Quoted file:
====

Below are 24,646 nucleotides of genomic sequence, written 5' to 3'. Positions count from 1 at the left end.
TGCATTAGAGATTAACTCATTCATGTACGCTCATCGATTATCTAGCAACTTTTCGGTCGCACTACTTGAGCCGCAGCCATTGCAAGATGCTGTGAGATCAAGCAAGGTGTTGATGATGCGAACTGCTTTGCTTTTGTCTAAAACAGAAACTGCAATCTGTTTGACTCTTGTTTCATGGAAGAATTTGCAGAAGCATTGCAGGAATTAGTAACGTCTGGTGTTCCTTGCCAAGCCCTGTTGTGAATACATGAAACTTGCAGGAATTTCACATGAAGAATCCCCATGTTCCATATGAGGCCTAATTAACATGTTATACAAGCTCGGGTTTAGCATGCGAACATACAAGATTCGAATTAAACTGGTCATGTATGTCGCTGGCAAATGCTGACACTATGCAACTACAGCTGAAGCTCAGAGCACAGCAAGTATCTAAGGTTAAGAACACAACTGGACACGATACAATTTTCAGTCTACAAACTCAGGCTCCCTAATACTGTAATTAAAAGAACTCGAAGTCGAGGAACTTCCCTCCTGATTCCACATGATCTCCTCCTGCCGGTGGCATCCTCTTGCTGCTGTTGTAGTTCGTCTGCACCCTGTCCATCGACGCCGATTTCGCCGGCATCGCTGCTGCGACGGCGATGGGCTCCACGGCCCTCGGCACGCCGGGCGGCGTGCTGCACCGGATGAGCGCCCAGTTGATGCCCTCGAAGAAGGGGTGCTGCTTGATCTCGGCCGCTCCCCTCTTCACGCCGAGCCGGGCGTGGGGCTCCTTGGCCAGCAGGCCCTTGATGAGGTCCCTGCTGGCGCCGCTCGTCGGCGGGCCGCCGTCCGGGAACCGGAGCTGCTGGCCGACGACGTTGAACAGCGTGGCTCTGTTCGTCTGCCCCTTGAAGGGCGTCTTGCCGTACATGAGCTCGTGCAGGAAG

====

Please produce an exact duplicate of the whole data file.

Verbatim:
Below are 24,646 nucleotides of genomic sequence, written 5' to 3'. Positions count from 1 at the left end.
TGCATTAGAGATTAACTCATTCATGTACGCTCATCGATTATCTAGCAACTTTTCGGTCGCACTACTTGAGCCGCAGCCATTGCAAGATGCTGTGAGATCAAGCAAGGTGTTGATGATGCGAACTGCTTTGCTTTTGTCTAAAACAGAAACTGCAATCTGTTTGACTCTTGTTTCATGGAAGAATTTGCAGAAGCATTGCAGGAATTAGTAACGTCTGGTGTTCCTTGCCAAGCCCTGTTGTGAATACATGAAACTTGCAGGAATTTCACATGAAGAATCCCCATGTTCCATATGAGGCCTAATTAACATGTTATACAAGCTCGGGTTTAGCATGCGAACATACAAGATTCGAATTAAACTGGTCATGTATGTCGCTGGCAAATGCTGACACTATGCAACTACAGCTGAAGCTCAGAGCACAGCAAGTATCTAAGGTTAAGAACACAACTGGACACGATACAATTTTCAGTCTACAAACTCAGGCTCCCTAATACTGTAATTAAAAGAACTCGAAGTCGAGGAACTTCCCTCCTGATTCCACATGATCTCCTCCTGCCGGTGGCATCCTCTTGCTGCTGTTGTAGTTCGTCTGCACCCTGTCCATCGACGCCGATTTCGCCGGCATCGCTGCTGCGACGGCGATGGGCTCCACGGCCCTCGGCACGCCGGGCGGCGTGCTGCACCGGATGAGCGCCCAGTTGATGCCCTCGAAGAAGGGGTGCTGCTTGATCTCGGCCGCTCCCCTCTTCACGCCGAGCCGGGCGTGGGGCTCCTTGGCCAGCAGGCCCTTGATGAGGTCCCTGCTGGCGCCGCTCGTCGGCGGGCCGCCGTCCGGGAACCGGAGCTGCTGGCCGACGACGTTGAACAGCGTGGCTCTGTTCGTCTGCCCCTTGAAGGGCGTCTTGCCGTACATGAGCTCGTGCAGGAAG